for Ishpeming and surrounding when Otto Preminger came to the area
in 1959 and filmed this classic movie. Anatomy of a Murder earned
six Academy Award nominations. Produced in black and white, the
movie starred Jimmy Stewart, Lee Remick, George C. Scott, Eve Arden,
Joseph P. Welch, and Ben Gazarra. Duke Ellington's brilliant musical
score was written on location in Marquette; he appears in the movie
as "Pie Eye," playing at the Mt. Shasta Road House.
Anatomy of A Murder is
a riveting courtroom drama. The film pits humble Ishpeming lawyer
(Jimmy Stewart) against the hard-headed Lansing-based Assistant
Attorney General (George C. Scott - making his first movie appearance).
Emotions flare as jealous army lieutenant (Ben Gazarra) pleads
innocent to murdering the rapist of his seductive, beautiful wife
(Lee Remick). Anatomy of a Murder is a cinematic masterpiece that
will keep you on the edge of your seat!
Two books capture the hard
work that went into the movie's 1959 filming: Anatomy of A Motion
Picture and Joan G. Hansen's Anatomy the Making of A Movie
When Anatomy of a Murder,
was published in 1958, John Voelker was 55 years old
Based on an actual murder
case Voelker defended and won in 1952, Anatomy of a Murder rapidly
achieved world wide fame.
Millions of copies were
sold after the Book of the Month Club selected Anatomy of a Murder
as its January 1958 selection. Characterized by the Chicago Sun-Times
as a "fascinating and astounding achievement," this book
established Voelker as an author of international stature.
In the July 30, 1967 Detroit
News Magazine Voelker wrote, "Anatomy of a Murder was my fourth
published book and my first novel. Before it I could keep my readers
in a broom closet; with it they and I moved to a stadium. Before
it I was an obscure middle-aged writer who precariously practiced
law for a living; with it I overnight became a certified sage,
an authentic tribal wise man, whose views were avidly sought and
raptly listened to on everything from international finance to
the efficacy of the Pill... Meanwhile the question of whether my
book was any good got lost in the shuffle..."
In 1983 the 25th Anniversary
Edition of Anatomy included an Introduction by Robert Traver, which
quotes his creative writing teacher "An ounce of authenticity
is worth a pound of windgassity." Traver continued, "I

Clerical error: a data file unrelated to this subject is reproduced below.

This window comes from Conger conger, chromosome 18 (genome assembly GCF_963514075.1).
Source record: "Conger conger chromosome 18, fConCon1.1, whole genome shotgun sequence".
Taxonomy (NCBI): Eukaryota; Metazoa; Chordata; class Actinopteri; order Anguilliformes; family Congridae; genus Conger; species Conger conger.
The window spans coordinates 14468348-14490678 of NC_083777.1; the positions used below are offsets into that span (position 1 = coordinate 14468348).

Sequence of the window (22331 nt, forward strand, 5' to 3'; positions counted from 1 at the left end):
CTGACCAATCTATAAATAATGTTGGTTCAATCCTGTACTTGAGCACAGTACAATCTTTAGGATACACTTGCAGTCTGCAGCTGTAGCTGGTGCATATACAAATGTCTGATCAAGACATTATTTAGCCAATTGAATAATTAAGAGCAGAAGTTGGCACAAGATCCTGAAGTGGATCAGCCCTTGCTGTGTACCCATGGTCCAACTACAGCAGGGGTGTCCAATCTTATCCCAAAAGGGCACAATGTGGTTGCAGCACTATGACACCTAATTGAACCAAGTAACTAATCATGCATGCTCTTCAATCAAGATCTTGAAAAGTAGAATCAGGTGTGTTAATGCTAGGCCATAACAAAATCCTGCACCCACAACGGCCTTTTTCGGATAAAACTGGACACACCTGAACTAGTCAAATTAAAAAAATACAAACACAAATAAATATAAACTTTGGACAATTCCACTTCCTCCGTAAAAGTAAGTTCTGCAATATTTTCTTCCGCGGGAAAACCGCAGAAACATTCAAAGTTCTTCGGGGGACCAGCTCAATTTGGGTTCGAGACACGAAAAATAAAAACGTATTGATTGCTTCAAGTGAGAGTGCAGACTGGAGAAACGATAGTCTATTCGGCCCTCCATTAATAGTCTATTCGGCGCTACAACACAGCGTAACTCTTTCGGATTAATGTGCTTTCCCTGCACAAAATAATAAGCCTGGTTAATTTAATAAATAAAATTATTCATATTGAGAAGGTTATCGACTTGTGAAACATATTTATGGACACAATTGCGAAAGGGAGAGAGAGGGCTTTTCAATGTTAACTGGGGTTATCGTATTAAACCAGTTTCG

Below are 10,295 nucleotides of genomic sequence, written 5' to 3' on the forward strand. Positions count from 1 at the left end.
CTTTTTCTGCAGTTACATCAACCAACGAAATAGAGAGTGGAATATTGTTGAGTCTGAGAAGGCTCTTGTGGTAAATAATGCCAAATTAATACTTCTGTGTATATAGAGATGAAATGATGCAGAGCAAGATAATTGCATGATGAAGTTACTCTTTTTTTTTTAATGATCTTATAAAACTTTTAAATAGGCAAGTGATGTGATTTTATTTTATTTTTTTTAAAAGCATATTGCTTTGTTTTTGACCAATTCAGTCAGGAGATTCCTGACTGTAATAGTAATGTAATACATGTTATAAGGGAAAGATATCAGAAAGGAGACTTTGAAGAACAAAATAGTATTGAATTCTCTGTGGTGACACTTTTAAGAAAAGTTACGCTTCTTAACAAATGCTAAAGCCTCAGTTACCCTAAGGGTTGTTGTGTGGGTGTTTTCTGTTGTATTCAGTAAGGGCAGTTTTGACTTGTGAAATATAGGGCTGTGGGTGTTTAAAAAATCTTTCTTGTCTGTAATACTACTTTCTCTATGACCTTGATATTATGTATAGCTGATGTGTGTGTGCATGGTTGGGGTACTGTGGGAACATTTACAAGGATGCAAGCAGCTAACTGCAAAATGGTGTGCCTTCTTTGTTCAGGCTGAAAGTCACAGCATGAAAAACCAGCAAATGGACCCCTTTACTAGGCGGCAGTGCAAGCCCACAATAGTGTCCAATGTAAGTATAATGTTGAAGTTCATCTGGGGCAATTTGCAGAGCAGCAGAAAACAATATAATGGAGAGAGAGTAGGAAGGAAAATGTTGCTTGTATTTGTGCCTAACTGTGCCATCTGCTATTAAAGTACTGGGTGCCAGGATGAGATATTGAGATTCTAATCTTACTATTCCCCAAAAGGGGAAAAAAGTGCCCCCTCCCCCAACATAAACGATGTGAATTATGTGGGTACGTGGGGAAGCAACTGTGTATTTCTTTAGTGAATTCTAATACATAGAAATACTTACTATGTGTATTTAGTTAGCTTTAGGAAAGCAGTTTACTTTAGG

longed to try my hand at telling about a criminal trial the way
it really was, and after my years of immersion, I felt equally
strong that a great part of the tension and the drama of any major
felony trial lay in its very understatement, its pent and stifled
quality, not in the usually portrayed shoutings and stompings and
assorted finger-waggings... So, I scribbled the winter away, doggedly
expunging all aforesaids, finally putting down my pen and taking
up my fly rod and bundling my story off to the New York publisher
of my last book. Then I folded my arms and impatiently awaited
his ecstatic response. One day it came, puzzlingly accompanied
by my manuscript ...I tried another New York House...but... the
rejection slip almost beat me back from the post office...Then...Sherman
Baker at the new New York House...St. Martin's grabbed it--and
doubtless saved me from a lifetime bondage of aforesaids.
After that things began
to happen at a furious pace... the very weekend Sherman Baker phoned
the book's acceptance, Governor G. Mennon Williams phoned his appointment
of me to sit on the Michigan Supreme Court. Then the Book-of-the-Month
Club nodded and beamed as the book soared off and got itself glued
to the best-seller lists. A grinning Johnny Carson mispronounced
my name on television. My split infinitives appeared in seventeen
languages. Elihu Winer made a play out of my story...
"Then Otto Preminger
and, it seemed, at least half of Hollywood descended upon the stone
courthouse in which I'd postured and pirouetted before so many
juries for so many years..."
of A Murder Cast Autographs Preserved
Foundation Board Member,
Anthony (Gigs) Gagliardi was the owner of the Roosevelt Night Club
in 1959 during the filming of Anatomy of a Murder. Scenes from
the movie take place in many familiar locations surrounding the
Ishpeming area. The cast visited the Roosevelt for Gigs famous
dinners and hospitality. Late one night after filming, every member
of the Anatomy cast signed the Roosevelt's wall. The autographed
wall has now been preserved by Gigs Gagliardi and Globe Printing.